Sty in Babies
What is a sty like for a baby?
A sty looks “like a red bubble on the eyelid,” says Alanna Levine, MD, a pediatrician at Orangetown Pediatric Associates in Tappan, New York. It may or may not be painful for baby. It’s the result of an infection of an oil gland or eyelash hair follicle.
What are the symptoms of stys in babies?
Think of a sty as a pimple on the eyelid. A sty is typically rounded and raised, and can point inward or outward.
Are there any tests for stys in babies?
No. Stys are diagnosed by their distinctive appearance.
How common are stys in babies?
Stys aren’t super-common in young kids, but they’re not unheard of either.
How did my baby get a sty?
Stys are usually caused by a kind of bacteria called Staphylococcus aureus. Rubbing the eyes with dirty hands may cause a sty.
What’s the best way to treat stys in babies?
“The standard of care is to apply warm compresses,” Levine says. “Usually, the sty will go away on its own.” So put a warm, moist washcloth on the affected eye for five to 10 minutes about four times a day. The sty will usually drain and heal after a few days of treatment.
Rarely, a physician may order antibiotic ointment to be applied to the sty. More often than not, though, simple warm, wet compresses will do the trick.
What can I do to prevent my baby from getting a sty?
Good hygiene can prevent most stys. Always wash your hands before touching baby’s eyes and teach him to do the same. (Although that’s easier said than done with an infant or toddler!)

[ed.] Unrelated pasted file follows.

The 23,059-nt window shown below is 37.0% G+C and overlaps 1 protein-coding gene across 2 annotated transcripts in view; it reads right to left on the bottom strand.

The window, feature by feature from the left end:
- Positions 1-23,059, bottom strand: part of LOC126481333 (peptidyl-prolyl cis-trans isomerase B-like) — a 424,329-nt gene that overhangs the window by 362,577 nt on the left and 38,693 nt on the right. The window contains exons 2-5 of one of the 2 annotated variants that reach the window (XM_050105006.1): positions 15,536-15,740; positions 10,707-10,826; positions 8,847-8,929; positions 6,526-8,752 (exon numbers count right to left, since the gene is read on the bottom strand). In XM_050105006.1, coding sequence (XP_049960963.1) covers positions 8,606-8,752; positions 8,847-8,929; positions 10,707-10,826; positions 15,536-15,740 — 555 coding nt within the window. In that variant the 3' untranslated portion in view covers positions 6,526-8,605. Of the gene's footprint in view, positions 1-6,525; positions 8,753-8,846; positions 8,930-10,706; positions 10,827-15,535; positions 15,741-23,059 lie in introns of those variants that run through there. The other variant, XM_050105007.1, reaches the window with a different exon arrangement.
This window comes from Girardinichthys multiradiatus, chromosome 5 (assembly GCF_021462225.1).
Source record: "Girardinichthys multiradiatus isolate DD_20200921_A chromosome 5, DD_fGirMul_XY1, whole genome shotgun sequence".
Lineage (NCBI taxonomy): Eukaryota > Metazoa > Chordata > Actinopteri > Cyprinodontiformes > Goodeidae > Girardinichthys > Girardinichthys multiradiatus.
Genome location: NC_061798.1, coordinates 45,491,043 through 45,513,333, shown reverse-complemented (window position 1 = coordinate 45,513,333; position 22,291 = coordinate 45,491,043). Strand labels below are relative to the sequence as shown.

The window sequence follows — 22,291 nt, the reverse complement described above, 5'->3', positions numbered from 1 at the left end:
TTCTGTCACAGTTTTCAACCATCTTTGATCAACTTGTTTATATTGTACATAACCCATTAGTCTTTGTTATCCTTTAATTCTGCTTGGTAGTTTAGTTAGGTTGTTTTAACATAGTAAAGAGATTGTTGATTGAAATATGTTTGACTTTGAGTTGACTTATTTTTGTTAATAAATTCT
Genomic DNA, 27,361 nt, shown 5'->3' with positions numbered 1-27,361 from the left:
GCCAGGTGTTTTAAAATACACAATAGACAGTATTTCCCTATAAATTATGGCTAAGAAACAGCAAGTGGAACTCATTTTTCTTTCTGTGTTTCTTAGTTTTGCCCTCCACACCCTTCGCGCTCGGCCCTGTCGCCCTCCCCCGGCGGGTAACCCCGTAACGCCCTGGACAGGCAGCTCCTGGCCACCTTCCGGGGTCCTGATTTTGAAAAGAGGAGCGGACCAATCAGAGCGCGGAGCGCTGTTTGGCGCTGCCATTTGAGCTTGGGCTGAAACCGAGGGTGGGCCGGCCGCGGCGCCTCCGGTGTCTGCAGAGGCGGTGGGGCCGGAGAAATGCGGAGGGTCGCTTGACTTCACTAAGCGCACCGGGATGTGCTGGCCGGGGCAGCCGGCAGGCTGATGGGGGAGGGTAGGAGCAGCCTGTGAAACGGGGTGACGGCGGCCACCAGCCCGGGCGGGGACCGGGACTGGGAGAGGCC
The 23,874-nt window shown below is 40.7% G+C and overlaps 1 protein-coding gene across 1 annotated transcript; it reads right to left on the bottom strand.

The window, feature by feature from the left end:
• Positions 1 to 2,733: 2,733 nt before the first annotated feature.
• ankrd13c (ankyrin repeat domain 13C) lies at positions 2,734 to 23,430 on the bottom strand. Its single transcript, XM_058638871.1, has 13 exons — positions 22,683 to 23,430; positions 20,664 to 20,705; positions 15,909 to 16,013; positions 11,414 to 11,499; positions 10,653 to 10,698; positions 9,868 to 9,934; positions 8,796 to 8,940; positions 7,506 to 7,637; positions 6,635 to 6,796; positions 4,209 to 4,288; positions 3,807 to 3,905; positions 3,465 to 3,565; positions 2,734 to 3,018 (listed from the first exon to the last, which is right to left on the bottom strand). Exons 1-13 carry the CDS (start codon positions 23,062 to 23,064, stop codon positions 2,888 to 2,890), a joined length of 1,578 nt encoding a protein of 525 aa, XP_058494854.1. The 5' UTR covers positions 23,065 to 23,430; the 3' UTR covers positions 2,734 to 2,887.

What do other moms do when their babies have stys?
“Put a warm, wet cloth on it as long as she will allow it, and don’t pick at it! My husband gets them from time to time. They do go away on their own, but the wet, warm washcloth will make things go much faster. If it doesn’t go away within a few days…the doctor needs to see her.”
“If it’s just a sty, then a warm compress can help, but it could take a day or so to go down. I think it’s fine for him to go to day care unless he’s really uncomfortable because of it. If it could be pinkeye, definitely don’t send him to day care.”
Are there any other resources for stys in babies?
The Bump expert: Alanna Levine, MD, pediatrician at Orangetown Pediatric Associates in Tappan, New York
Please note: The Bump and the materials and information it contains are not intended to, and do not constitute, medical or other health advice or diagnosis and should not be used as such. You should always consult with a qualified physician or health professional about your specific circumstances.